The group that wants to buy and move the San Francisco Giants baseball team here has lined up a group of local investors to put up $3 million to $4 million if the sale of the National League team is completed and the move is approved, it was learned yesterday.

Richard Tinkham, attorney for Emil Bernard, a New York investment counselor seeking to move the Giants here, said yesterday that there are seven or eight potential local investors and the number could increase to as many as a dozen.

Tinkham refused to identify any of the persons who would become limited partners in the operation of a team Bernard wants to move here in time for the 1978 season.

Washington has not had a major league baseball team since the Senators moved to Arlington, Tex., following the 1971 season.

Tinkham refused to say whether any of his group's potential investors were associated with abortive attempts to move the San Diego Padres and Oakland A's here.

Bernard is scheduled to meet with officials of an unidentified Chicago bank today to get preliminary approval for a loan that would include the $11 million purchase price of the Giants.

The Bernard group and the D.C. Armory Board agreed Friday to a memorandum outlining terms of a 40-year lease to play in RFK Stadium. Bernard signed the memorandum, but the Amory Board has not.

The Armory Board is awaiting approval by the D.C. corporation counsel's office of the terms of the memorandum, which Tinkham describes as "an agreement to agree" on a lease, should the sale of the team be completed.

The Bernard group has an option to buy 50 per cent of the Giants from Phoenix businessman Bud Herseth for $5.5 million. According to Herseth's interpretation of his partnership with Bob Lurie, such a deal would put Lurie in the position that he would have to buy Herseth's share for $5.5 million or sell Herseth his share.

Lurie repeatedly has said that the Giants will not leave the Bay area, and that his interpretation is that the new buyer becomes his partner.

On Friday, before he left on a two-week vacation cruise in the Caribbean stadium general manager Bob Sigholtz said the Armory Board would not sign the memorandum until the Bernard group provided the Armory Board with an $11 million letter of credit.

A snag appears to have developed, however, because the Chicago bank wants a memorandum signed by both sides before it gives its preliminary approval to the loan.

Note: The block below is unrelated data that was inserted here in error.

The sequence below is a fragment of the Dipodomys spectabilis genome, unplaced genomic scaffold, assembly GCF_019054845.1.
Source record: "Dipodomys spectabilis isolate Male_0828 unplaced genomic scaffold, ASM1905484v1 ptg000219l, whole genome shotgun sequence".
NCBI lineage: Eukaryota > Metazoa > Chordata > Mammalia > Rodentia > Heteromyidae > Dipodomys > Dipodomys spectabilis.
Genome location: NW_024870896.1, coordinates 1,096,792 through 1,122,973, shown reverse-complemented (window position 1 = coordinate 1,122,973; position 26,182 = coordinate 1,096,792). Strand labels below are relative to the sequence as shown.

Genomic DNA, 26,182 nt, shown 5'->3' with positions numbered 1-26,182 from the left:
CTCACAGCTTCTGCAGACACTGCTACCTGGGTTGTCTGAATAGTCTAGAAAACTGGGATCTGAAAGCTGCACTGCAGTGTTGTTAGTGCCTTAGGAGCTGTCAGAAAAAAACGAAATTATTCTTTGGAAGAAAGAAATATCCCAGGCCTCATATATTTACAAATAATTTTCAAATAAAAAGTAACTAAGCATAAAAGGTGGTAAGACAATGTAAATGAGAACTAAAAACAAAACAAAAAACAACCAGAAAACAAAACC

But, yesterday, Betty Underwood, administrative assistant to Sigholtz and secretary of the D.C. Armory Board, clarified the situation:

If the corporation counsel approves the memorandum and the board goes along with it, they'll give them (the Bernard group) a certain amount of time to get the letter of credit back to the board or else the agreement is canceled."

Underwood would not say how much time the Armory Board would give Bernard.

The signed memorandum on terms for the stadium lease that will be negotiated when and if the Giants get clearance to move here outlines th obligations of the investors and the Armory Board. It is specific in some respects and general in others.

The Bernard group has been negotiating directly and indirectly with the Armory Board for the last 13 months. A source in the D.C. government said the Bernard group made as many as nine stadium lease proposals before Friday's memorandum.

Both sides have refused to disclose specific terms of the memo. But Tinkham indicated the memorandum was more favorable to his group in the early years of the proposed 40-year lease "because we may have to pay $125,000 a year in San Francisco for awhile."

That payment would be compensation for breaking the Giants' lease at Candlestick Park.

"Because of the liability under the lease in San Francisco," Tinkham said in a telephone interview, "investors and leanding agencies want to know if you have relief."

Asked whether that meant the D.C. government would be subsidizing the team's move here, Tinkham said, "Subsidize is not as good word to use."

Before he left Washington for his vacation, Sigholtz said, "There's no question the Armory is going to make a profit (if the deal materializes). The Armory Board cannot legally be in a deficit-spending position."

Tinkham's option expires Jan. 15. If the final approval of the loan does take two to three weeks, as Tinkham maintains it will, the option deadline would present no problem, Tinkham said, because he could get an extension once the bank gives its preliminary approval.

"We've had no discussion about extending the date," said Al Favour, Herseth's attorney in Prescott, Ariz. "We've already granted one 30-day extension . . . He's probably taking too much for granted."